Tyranny of the secret shopper

In my work as a Customer Service Assistant at our local convenience store my colleagues and I were constantly vigilant for the coming of the ‘Secret Shopper’. Some random punter who would quietly walk through the door when we were up to our eyeballs in work, serving queues of people all in a rush about their own business. The secret shopper would expect to be noticed, handled with extreme care, greeted and charmed and somehow whizzed through the process at a predetermined speed despite the real and undeniable constraints imposed by the un-secret shoppers!

Heaven forbid we fail the test and the secret shopper found us all wanting. A low score would reduce our annual bonus, land us in trouble and generally ruin our day despite the consistent service we had already given to thousands of other ordinary customers. What troubled me was, who in the world was the ‘secret customer service provider’, the ‘secret checkout girl’, the ‘secret pump attendant’, the ‘secret teacher’ there to keep an eye on the behaviour and manners displayed by the model client, the model customer, the model student and or the recipient of any such service. More importantly what are the penalties to be imposed upon the inadequate customer?

The majority of customers I had to deal with were very pleasant, well-mannered and grateful for the service delivered even when I knew myself that I had not been on top form. It may well have been the case that the previous customer had unbalanced my equilibrium through rudeness, impatience or sometimes just wanting to talk at length despite the queue forming behind him or her. Simple things can easily diminish your focus after any three-hour non-stop shift and a lack of variety in any job can numb the brain. I think we all know that and then innocent mistakes can be made. I am not one for monotony and struggle through the repetitive. Whereas others are brilliantly adapted and should be commended for that and paid extra.

It is also interesting to make note of those customers who are constant in their demeanour and those who easily fall prey to external stimuli and forces. A hard day’s work, a missed appointment, a little too much to drink and yesterday’s gentleman turns into a painful bore or an excruciating know-it-all. I had one irate man explaining to me once, how best to ring through his items on the till as if six hours practice that evening had not been enough for me learn. The next day when the smell of alcohol has disappeared he was as pleasant as pie and made no further mention of my shortcomings.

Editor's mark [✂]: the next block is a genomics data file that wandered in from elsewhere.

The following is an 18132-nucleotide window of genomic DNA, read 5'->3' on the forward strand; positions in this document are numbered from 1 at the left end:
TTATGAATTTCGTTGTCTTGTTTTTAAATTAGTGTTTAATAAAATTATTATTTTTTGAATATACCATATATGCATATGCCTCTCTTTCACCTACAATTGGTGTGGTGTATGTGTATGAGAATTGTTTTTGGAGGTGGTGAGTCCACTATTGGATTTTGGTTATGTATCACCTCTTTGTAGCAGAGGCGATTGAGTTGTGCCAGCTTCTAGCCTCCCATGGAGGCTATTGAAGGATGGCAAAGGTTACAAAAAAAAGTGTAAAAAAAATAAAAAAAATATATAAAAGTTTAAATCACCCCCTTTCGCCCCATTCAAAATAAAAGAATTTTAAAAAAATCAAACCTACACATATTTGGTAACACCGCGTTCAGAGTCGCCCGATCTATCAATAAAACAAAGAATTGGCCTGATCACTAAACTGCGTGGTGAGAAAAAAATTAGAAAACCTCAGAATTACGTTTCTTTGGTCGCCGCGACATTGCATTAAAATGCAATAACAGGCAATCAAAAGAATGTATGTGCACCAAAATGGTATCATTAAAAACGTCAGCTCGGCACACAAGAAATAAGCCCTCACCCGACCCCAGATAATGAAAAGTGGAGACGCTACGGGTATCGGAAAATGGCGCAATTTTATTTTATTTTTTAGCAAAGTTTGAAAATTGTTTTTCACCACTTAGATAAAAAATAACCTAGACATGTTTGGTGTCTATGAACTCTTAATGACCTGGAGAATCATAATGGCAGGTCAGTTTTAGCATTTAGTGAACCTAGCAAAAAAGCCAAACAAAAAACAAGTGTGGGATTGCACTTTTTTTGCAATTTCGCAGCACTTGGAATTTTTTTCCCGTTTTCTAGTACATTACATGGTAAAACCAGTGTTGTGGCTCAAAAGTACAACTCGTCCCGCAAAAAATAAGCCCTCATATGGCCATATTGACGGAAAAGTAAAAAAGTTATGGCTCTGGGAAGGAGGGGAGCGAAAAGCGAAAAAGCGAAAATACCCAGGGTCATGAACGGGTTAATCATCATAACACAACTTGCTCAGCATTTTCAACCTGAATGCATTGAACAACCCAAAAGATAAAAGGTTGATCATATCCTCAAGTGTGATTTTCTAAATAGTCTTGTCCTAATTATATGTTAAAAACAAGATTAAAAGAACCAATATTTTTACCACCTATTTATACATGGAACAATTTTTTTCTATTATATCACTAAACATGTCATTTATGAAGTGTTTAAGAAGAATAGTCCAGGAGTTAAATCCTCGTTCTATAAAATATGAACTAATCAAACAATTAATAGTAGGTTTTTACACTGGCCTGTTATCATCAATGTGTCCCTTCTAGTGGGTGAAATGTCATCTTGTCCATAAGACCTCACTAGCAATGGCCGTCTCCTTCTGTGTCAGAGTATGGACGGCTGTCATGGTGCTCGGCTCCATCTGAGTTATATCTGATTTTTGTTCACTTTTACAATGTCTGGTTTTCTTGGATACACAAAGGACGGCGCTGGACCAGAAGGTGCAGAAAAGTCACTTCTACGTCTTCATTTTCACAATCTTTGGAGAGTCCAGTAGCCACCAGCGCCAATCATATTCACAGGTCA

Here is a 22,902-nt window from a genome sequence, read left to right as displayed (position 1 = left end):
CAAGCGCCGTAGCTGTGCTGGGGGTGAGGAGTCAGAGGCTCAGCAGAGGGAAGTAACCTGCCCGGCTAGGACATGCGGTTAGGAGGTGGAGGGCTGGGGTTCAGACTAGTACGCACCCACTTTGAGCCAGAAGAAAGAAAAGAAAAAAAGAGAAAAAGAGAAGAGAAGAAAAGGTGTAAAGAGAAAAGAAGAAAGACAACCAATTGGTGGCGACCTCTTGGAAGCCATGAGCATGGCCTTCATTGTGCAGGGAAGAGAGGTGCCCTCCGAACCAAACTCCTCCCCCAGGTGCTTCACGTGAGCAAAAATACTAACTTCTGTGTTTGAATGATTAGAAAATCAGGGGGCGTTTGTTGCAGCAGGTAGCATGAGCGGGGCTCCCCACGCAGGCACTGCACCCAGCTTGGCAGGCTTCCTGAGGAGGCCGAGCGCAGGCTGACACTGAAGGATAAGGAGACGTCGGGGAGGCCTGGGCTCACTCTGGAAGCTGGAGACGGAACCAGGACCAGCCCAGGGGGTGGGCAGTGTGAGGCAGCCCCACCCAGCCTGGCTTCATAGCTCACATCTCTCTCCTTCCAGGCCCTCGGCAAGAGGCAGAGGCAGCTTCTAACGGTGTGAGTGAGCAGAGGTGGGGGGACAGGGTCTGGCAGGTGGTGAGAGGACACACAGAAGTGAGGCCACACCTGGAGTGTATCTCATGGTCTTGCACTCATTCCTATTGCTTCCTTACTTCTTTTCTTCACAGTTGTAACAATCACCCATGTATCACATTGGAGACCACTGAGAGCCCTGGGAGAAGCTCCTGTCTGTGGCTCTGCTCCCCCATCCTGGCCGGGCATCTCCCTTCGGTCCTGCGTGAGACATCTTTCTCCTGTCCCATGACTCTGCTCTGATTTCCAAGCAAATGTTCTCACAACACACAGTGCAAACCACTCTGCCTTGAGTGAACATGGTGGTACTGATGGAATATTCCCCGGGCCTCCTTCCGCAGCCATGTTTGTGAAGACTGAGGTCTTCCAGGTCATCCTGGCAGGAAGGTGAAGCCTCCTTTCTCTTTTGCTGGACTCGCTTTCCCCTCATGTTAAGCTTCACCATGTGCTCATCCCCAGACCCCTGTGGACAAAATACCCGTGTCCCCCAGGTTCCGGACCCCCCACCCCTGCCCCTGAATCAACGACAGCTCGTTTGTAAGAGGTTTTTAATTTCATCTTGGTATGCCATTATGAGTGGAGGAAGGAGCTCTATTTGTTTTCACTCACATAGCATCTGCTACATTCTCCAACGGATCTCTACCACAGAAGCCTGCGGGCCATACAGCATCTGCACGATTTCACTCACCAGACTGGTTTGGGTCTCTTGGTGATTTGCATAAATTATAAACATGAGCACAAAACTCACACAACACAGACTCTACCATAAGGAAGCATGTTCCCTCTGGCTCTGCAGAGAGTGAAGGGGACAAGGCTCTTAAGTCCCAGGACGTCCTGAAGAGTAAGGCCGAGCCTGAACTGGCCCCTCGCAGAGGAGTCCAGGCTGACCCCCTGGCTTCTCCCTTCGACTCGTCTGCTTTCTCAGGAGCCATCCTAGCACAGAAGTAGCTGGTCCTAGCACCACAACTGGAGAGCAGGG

Dementia, tourets syndrome, hearing loss and other disabilities are never immediately apparent and this is where a good shop assistant distinguishes himself from the bad and indifferent. It is the customers service assistant’s skills of perception which need to be constantly honed and improved to avoid embarrassing faux pas; shouting at the deaf, being impatient with the old, treating kids like… well kids or worse still, potential thieves and not bona fide customers.

I recall with great clarity the sequential questioning that caused so much dissatisfaction among so many shoppers and one’s attempts to cleverly discern for each individual customer the necessity of each question. For example, the average beer-swilling twenty-year-old had severely limited interest in his right to Trading Cards aimed at primary aged kids and few trendy looking students wanted to admit to having a superstore loyalty card. Some crafty old souls would simply shout No! No! No! No! right at the beginning of the transaction in wily anticipation of my usual patter and then discover they had to pay in cash and not on their card since the Trading Card and its attendant question had been discontinued the night before.

The endless questions finally became a quiet source of mind games and mental fun for me. Similar to a one-man game of chess or spot-the-odd-one-out. By thoroughly sizing each and every customer up and down and applying as many standard prejudices as one could hold it was mildly stimulating to maintain a running count of customers, before being caught out with the relevant counter question – ‘aren’t you going to ask me for my loyalty card?’ or ‘don’t I look young enough to be asked for my identity card?’. And that was always a tough one to wriggle out of.

The secret shopper was such a stumbling block for me and my colleagues. Were we supposed, or not to exercise our discretion in asking such a long and labourious list of questions. Often the customer had thrown his change across the counter and had already exited the store well before the receipt was even printed.

Now tell me ladies. Am I right in assuming you are the ‘secret shopper’ and you are a student looking for an extra bit of cash in hand or you are a housewife with a little extra time on your hands and a desire to window shop and browse a little in town before the kids come home? Well on average at least. You are not a fat bloke like me in his fifties making clear and persistent eye contact with the young female checkout girl, since that would actually be weird and disconcerting! And have you just bought one or two items because you are not really there to shop but there to check on me? And why would you want a receipt for a pint of milk when no one else does. But tell me do I still have to ask if you have had a nice day and do you want a receipt and the Trading Cards and a plastic bag and truly waste your time and yet still lose my bonus? It is all a little confusing to me. I am just a simple customer assistant who is there to please the customer in all and every situation lest I lose my annual bonus. Please!